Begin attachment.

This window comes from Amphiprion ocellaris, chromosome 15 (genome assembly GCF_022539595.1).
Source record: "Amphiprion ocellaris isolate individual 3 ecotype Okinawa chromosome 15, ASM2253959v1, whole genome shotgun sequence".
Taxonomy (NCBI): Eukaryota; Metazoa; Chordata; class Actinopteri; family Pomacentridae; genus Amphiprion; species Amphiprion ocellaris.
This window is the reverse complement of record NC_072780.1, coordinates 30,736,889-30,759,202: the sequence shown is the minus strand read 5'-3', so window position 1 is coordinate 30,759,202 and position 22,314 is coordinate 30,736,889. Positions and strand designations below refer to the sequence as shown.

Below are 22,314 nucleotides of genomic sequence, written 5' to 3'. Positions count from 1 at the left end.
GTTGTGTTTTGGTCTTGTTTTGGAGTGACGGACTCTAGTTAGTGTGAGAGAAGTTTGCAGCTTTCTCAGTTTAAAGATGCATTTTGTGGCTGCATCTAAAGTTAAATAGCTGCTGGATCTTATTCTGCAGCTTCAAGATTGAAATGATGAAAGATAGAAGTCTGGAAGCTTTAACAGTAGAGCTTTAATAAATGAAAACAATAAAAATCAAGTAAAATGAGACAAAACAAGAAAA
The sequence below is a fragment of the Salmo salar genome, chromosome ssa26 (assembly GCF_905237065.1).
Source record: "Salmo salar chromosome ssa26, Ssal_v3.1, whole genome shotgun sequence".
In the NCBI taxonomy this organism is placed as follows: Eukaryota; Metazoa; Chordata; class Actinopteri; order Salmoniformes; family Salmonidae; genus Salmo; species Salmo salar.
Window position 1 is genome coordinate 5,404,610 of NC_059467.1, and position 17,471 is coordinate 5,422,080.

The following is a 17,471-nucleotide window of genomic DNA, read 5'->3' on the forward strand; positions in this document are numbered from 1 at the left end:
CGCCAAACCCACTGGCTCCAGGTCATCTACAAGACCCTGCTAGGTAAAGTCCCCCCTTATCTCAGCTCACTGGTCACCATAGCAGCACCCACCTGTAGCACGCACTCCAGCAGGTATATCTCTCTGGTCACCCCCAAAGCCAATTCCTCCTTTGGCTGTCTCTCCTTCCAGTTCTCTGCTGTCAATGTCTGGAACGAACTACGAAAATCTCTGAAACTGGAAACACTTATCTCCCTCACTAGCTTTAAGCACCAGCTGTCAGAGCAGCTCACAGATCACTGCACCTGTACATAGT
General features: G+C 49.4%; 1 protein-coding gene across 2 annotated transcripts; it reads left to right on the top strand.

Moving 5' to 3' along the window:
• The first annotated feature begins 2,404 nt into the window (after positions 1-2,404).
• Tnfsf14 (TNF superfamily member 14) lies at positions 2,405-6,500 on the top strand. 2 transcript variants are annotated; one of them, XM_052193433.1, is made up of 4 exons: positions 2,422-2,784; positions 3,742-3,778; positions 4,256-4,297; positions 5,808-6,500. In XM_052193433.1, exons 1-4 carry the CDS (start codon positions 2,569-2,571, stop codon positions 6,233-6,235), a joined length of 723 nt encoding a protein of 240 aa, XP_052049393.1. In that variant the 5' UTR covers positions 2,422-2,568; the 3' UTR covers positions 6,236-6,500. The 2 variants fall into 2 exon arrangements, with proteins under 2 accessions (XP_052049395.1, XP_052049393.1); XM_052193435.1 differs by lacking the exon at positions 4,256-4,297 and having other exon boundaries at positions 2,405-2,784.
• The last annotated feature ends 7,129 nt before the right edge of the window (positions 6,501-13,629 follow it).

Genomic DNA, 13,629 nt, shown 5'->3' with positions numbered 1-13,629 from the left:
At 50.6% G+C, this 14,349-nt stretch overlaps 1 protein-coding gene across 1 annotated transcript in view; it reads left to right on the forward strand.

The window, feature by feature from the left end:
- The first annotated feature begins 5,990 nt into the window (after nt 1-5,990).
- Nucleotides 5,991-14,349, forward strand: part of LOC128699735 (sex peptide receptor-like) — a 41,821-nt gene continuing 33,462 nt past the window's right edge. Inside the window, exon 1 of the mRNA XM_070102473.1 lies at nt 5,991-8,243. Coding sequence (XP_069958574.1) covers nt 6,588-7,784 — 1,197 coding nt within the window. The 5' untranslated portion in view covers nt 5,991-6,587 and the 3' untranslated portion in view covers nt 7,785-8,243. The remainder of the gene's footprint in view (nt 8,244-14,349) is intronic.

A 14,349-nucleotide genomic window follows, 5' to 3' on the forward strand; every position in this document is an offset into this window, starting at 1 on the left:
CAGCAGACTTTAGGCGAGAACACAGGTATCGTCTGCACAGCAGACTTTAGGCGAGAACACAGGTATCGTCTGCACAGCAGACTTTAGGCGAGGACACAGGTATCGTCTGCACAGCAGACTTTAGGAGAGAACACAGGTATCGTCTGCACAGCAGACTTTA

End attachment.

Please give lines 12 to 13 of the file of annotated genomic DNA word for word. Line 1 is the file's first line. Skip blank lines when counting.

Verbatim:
CGCCAAACCCACTGGCTCCAGGTCATCTACAAGACCCTGCTAGGTAAAGTCCCCCCTTATCTCAGCTCACTGGTCACCATAGCAGCACCCACCTGTAGCACGCACTCCAGCAGGTATATCTCTCTGGTCACCCCCAAAGCCAATTCCTCCTTTGGCTGTCTCTCCTTCCAGTTCTCTGCTGTCAATGTCTGGAACGAACTACGAAAATCTCTGAAACTGGAAACACTTATCTCCCTCACTAGCTTTAAGCACCAGCTGTCAGAGCAGCTCACAGATCACTGCACCTGTACATAGT
General features: G+C 49.4%; 1 protein-coding gene across 2 annotated transcripts; it reads left to right on the top strand.